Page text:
Tracy Lavis, wearing a red Trump flag as a cape, waved a large American flag in the square with others who traveled with her from Michigan for the event.

"I needed to be here. We all need to show our president some support," Lavis said, explaining she took an overnight bus to get to D.C. for the rally. "He needs it. He needs us. He’s been rung through the ringer since day one."

Lavis, like other supporters, railed against the integrity of the election and the media declaring former vice president Joe Biden the victor. "It’s not fair. Every legal vote should be counted," she added.

Jeremy Cleary and his mother, Lois, drove from Pennsylvania to support the president. "This is far from over," Jeremy Cleary said of Trump. "He’s still in it."

He noted that he hadn't seen any violence and said he hopes that continues. 

"No matter what happens with the election, I’m hoping we can all come together after," he said. "I have a lot of faith in the American people that we can do this."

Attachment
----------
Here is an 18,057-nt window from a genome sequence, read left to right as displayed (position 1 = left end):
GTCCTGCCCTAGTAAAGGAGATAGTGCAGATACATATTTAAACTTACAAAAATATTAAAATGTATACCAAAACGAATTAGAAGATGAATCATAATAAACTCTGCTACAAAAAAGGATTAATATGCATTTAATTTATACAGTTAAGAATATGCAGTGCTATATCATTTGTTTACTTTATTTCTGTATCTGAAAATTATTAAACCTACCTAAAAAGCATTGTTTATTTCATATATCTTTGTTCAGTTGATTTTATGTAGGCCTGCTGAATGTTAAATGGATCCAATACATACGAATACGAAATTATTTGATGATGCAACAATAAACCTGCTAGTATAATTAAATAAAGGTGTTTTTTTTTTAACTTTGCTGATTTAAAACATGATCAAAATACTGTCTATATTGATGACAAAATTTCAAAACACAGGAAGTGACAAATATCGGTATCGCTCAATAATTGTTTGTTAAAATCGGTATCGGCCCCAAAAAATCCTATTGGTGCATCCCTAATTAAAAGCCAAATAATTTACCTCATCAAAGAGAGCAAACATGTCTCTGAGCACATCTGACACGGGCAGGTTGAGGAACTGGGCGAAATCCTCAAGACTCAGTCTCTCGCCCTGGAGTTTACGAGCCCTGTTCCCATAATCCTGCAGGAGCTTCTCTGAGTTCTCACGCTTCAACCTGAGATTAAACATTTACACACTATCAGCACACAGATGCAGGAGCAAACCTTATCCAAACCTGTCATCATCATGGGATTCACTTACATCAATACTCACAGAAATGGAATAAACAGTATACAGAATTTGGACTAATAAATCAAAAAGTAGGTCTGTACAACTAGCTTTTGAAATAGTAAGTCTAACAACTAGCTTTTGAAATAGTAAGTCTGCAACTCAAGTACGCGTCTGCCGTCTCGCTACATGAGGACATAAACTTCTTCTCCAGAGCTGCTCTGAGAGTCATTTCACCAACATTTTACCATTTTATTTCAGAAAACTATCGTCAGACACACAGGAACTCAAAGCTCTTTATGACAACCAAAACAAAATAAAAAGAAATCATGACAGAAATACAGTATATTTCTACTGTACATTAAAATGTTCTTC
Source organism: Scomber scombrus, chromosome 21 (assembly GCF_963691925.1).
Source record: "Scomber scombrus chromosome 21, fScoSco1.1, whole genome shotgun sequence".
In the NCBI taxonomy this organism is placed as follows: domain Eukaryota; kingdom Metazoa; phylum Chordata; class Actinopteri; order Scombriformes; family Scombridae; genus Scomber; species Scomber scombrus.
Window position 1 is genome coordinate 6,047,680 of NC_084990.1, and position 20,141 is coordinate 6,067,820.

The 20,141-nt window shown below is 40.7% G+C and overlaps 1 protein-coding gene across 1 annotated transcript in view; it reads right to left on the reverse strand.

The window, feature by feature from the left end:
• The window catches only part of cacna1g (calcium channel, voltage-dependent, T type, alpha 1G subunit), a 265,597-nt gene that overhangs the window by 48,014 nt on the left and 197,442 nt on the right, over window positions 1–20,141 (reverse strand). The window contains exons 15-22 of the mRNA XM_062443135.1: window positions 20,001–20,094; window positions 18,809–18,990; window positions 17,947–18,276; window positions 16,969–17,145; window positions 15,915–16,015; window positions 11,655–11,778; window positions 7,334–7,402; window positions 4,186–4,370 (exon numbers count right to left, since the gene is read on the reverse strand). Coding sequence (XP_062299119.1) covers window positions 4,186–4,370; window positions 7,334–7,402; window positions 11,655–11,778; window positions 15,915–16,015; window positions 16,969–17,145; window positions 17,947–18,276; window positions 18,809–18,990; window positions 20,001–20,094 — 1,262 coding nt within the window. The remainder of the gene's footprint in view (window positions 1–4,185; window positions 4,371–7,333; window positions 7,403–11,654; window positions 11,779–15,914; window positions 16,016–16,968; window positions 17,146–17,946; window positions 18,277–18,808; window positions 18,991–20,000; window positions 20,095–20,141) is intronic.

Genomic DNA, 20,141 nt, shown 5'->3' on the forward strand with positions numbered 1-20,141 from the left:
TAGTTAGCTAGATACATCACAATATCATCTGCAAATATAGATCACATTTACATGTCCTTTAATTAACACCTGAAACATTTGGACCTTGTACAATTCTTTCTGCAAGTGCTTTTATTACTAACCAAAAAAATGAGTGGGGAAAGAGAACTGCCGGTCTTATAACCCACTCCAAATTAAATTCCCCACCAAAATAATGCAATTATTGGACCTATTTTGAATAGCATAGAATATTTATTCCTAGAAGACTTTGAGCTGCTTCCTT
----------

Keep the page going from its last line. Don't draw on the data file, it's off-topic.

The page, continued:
Backstory: We investigated claims of voter fraud in the election. Here's what we found.

More: Most Republican lawsuits challenging election results in battleground states haven't gone far

Marcello Milone, who traveled with his family, including his 15-year-old son, from South Carolina, said they were there to "demand the truth."

"I don’t understand how the country went to bed with Trump up by tons of votes on Election Night then days later Biden is called the winner,” he said, waving an American flag. "It doesn’t make any sense."

Biden made a comeback in several swing states after millions of absentee and mail-in ballots were counted. The delay was due to a significant rise in mail-in ballots amid the coronavirus pandemic.